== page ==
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Conn Health 2022;1:59-61. 10.20517/ch.2022.05 © The Author(s) 2022.
Open Access Editorial

Connected Health: first issue @ a glance

1Clinical Research Unit, Italian Institute of Telemedicine, Solbiate Arno, Varese 21048, Italy.

2Department of Cardiology, Sechenov First Moscow State Medical University, Moscow 119991, Russian Federation.

Correspondence to: Prof. Stefano Omboni, Clinical Research Unit, Italian Institute of Telemedicine, Solbiate Arno, Via Colombera 29, Varese 21048, Italy. E-mail: stefano.omboni@iitelemed.org

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    Academic Editor: Stefano Omboni | Copy Editor: Jia-Xin Zhang Production Editor: Jia-Xin Zhang

    © The Author(s) 2022. Open Access This article is licensed under a Creative Commons Attribution 4.0 International License (https://creativecommons.org/licenses/by/4.0/), which permits unrestricted use, sharing, adaptation, distribution and reproduction in any medium or format, for any purpose, even commercially, as long as you give appropriate credit to the original author(s) and the source, provide a link to the Creative Commons license, and indicate if changes were made.

    INTRODUCTION

    Following a preparatory phase during which the general journal guidelines and structure were defined and the Editorial Board settled, the journal’s first issue is finally online with four high-quality papers.

    In the opening editorial, the rationale for establishing Connected Health is presented[1]. The journal fits a modern web platform concept fully dedicated to publishing innovative research and state-of-the-art reviews or opinion papers focused on digital health solutions and applications. Notably, the journal is not just a scientific magazine; it is a virtual community where computer scientists, bioengineers, physicians, and other healthcare professionals can share and discuss their research pragmatically. Each published paper is accompanied by an interview hosting the primary author, who summarizes the experience of her/his research and offers her/his vision on the specific topic. The News Section is constantly updated with video interviews of leading experts in the field and relevant tidings from the web and scientific journals. A social platform for exchanging ideas and opinions has also been successfully established on Twitter (@ConnectedHealt5): in its first months, the journal tweeted 100 times and collected 53 followers. The journal’s Editorial Board consists of 30 experts (22 males and 8 females) representing the five continents. The members have been selected among scientists with a high standard of research in digital health: their overall number of indexed publications sums up to 6247 (an average per member of 208), and their H-index is well above the average (n average per member of 32, with a total sum of 956).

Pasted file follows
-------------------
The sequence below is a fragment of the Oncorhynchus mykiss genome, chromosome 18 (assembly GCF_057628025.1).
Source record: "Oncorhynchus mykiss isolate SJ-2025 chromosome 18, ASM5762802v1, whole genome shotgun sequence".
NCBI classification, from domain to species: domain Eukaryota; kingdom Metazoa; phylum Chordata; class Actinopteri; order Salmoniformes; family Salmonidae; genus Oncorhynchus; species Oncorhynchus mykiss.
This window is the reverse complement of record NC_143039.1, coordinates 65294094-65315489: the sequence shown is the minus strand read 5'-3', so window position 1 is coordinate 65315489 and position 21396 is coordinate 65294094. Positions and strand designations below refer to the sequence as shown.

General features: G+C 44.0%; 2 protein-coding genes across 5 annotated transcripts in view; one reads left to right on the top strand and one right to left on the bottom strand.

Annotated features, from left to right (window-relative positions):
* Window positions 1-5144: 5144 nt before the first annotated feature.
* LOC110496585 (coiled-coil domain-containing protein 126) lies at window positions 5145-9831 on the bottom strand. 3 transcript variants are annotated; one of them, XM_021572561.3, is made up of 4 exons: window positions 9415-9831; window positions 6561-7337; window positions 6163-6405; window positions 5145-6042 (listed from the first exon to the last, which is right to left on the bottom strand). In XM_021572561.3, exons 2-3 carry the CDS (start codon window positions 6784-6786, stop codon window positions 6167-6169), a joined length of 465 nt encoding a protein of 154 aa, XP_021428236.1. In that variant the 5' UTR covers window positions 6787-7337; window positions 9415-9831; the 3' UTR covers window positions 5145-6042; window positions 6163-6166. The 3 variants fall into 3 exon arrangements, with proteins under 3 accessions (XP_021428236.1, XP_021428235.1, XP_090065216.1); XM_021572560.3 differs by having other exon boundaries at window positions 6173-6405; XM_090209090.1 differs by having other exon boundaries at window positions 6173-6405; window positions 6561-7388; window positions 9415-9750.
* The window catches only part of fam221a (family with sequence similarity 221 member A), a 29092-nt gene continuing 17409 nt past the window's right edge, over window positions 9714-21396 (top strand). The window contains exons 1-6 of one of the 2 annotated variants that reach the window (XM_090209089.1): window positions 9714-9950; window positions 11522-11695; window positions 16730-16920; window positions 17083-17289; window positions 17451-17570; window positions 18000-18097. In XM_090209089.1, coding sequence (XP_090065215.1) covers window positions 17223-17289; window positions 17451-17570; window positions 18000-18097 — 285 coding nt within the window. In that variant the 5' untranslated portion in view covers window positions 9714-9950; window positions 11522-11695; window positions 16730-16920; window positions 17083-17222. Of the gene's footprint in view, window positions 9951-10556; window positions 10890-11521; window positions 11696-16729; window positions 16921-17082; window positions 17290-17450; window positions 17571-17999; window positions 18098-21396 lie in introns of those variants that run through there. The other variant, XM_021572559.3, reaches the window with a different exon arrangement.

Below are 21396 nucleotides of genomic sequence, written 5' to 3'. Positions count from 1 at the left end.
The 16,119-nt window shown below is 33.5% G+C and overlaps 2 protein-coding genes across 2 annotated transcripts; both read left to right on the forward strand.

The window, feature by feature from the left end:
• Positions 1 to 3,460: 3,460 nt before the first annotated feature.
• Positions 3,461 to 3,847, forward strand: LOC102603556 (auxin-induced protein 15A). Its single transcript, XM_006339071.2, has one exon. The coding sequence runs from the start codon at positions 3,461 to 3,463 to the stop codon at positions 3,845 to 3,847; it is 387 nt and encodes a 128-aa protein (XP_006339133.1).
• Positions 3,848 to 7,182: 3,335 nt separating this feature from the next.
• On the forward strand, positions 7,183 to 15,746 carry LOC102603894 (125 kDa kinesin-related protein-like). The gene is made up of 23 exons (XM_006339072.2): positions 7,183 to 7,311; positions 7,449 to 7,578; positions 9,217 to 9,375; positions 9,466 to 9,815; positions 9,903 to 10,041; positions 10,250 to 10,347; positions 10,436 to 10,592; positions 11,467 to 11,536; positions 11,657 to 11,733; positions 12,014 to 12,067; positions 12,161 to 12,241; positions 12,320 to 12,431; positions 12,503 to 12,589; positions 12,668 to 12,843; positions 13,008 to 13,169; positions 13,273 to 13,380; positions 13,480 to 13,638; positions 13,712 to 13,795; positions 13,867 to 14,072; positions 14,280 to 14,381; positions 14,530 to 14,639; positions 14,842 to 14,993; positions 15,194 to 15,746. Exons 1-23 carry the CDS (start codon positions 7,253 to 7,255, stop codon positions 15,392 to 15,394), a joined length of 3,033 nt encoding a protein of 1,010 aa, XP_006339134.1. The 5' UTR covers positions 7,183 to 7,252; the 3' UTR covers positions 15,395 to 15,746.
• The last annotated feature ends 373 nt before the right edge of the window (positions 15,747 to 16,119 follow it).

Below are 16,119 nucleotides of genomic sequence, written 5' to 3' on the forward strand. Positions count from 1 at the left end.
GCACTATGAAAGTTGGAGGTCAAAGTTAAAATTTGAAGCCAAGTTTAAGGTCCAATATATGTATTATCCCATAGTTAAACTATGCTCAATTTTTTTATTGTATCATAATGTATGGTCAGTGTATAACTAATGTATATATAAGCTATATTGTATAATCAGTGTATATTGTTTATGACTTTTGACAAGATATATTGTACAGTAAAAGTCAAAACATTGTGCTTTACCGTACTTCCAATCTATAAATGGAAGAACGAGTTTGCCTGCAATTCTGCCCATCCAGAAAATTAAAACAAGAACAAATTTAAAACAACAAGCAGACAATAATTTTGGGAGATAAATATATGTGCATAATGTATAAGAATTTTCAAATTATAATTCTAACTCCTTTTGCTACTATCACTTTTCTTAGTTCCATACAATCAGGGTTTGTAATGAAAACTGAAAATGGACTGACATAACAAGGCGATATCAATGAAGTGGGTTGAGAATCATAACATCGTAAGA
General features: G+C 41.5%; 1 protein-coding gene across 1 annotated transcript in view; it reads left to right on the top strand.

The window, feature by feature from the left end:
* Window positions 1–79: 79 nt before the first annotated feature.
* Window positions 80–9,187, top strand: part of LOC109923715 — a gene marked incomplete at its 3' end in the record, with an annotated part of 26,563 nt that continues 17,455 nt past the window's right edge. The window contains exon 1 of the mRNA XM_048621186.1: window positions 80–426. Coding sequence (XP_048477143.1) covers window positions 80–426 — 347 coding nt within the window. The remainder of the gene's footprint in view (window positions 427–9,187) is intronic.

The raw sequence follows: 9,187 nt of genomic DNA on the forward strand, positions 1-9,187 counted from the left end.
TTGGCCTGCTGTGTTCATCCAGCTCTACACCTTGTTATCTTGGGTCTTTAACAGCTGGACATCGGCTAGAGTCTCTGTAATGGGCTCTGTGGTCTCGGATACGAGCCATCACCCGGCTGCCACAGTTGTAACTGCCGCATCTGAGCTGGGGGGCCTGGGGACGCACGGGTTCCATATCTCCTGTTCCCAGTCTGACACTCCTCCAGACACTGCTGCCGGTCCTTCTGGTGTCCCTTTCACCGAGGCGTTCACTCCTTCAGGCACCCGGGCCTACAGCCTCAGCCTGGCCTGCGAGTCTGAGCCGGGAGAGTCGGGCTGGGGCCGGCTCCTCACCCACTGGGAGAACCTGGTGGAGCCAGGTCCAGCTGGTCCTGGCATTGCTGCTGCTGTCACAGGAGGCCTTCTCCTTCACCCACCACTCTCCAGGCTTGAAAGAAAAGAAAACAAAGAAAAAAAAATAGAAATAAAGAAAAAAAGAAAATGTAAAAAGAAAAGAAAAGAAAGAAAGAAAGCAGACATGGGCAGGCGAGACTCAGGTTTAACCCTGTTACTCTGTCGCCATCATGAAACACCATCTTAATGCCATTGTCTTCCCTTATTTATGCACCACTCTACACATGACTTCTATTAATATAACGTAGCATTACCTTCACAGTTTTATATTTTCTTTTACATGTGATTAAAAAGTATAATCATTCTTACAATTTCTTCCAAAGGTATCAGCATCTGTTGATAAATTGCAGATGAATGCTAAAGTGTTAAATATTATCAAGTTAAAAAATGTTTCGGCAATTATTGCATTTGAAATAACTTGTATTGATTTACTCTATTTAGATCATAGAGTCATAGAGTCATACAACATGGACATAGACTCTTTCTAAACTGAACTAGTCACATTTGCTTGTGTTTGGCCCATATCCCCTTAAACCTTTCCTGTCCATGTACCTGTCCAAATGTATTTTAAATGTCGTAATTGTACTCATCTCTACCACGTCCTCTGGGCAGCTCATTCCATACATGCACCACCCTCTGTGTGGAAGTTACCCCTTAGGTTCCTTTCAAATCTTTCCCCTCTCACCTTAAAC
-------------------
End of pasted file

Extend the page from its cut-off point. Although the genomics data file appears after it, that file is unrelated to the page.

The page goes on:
TOPICS OF THE FIRST ISSUE

    The main paper of the first issue is a timely exposure of the contribution of telemedicine worldwide during the COVID-19 pandemic for the prompt identification of people affected with the new coronavirus disease and, most importantly, for guaranteeing the continuity of care of frail patients with multiple chronic diseases[2]. Thanks to the contribution of 21 experts, the level and features of telemedicine uptake on the five continents during the pandemic are overviewed and presented. The emerging picture is encouraging, although the adoption of telemedicine appears to be fragmented and heterogeneous across different countries. Although some pre-existing barriers hindering the implementation of telemedicine were at least partially removed during the pandemic (e.g., enactment of new regulations and guidelines, reimbursement processes, and increased integration with traditional healthcare services), essential gaps still need to be filled to favor the large-scale implementation of telemedicine (e.g., need of universal policy, standards, and more practical guidelines; the definition of specific reimbursement programs in most countries; improvement in technology and infrastructures; and increase in patient and physician awareness). The paper is accompanied by an interview with the lead author of the paper, summarizing the main messages and recommendations (https://chjournal.net/announcement/view/344).